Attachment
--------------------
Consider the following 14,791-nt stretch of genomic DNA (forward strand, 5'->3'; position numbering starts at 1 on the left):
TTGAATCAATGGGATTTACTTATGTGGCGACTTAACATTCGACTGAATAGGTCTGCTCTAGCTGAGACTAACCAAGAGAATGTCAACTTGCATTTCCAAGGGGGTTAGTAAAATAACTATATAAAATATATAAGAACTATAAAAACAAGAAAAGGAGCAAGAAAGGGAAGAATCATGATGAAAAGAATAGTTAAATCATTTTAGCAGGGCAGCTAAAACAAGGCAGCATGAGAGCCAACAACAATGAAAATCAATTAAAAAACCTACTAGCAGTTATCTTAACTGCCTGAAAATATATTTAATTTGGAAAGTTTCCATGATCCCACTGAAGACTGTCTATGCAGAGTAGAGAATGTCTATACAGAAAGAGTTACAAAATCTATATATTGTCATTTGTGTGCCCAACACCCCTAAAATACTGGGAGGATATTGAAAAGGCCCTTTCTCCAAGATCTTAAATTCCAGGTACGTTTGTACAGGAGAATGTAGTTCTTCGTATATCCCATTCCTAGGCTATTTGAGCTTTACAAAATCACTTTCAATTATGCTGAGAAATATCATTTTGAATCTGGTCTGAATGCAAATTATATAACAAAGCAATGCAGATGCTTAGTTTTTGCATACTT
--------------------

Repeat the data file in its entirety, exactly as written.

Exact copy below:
Consider the following 14,791-nt stretch of genomic DNA (forward strand, 5'->3'; position numbering starts at 1 on the left):
TTGAATCAATGGGATTTACTTATGTGGCGACTTAACATTCGACTGAATAGGTCTGCTCTAGCTGAGACTAACCAAGAGAATGTCAACTTGCATTTCCAAGGGGGTTAGTAAAATAACTATATAAAATATATAAGAACTATAAAAACAAGAAAAGGAGCAAGAAAGGGAAGAATCATGATGAAAAGAATAGTTAAATCATTTTAGCAGGGCAGCTAAAACAAGGCAGCATGAGAGCCAACAACAATGAAAATCAATTAAAAAACCTACTAGCAGTTATCTTAACTGCCTGAAAATATATTTAATTTGGAAAGTTTCCATGATCCCACTGAAGACTGTCTATGCAGAGTAGAGAATGTCTATACAGAAAGAGTTACAAAATCTATATATTGTCATTTGTGTGCCCAACACCCCTAAAATACTGGGAGGATATTGAAAAGGCCCTTTCTCCAAGATCTTAAATTCCAGGTACGTTTGTACAGGAGAATGTAGTTCTTCGTATATCCCATTCCTAGGCTATTTGAGCTTTACAAAATCACTTTCAATTATGCTGAGAAATATCATTTTGAATCTGGTCTGAATGCAAATTATATAACAAAGCAATGCAGATGCTTAGTTTTTGCATACTT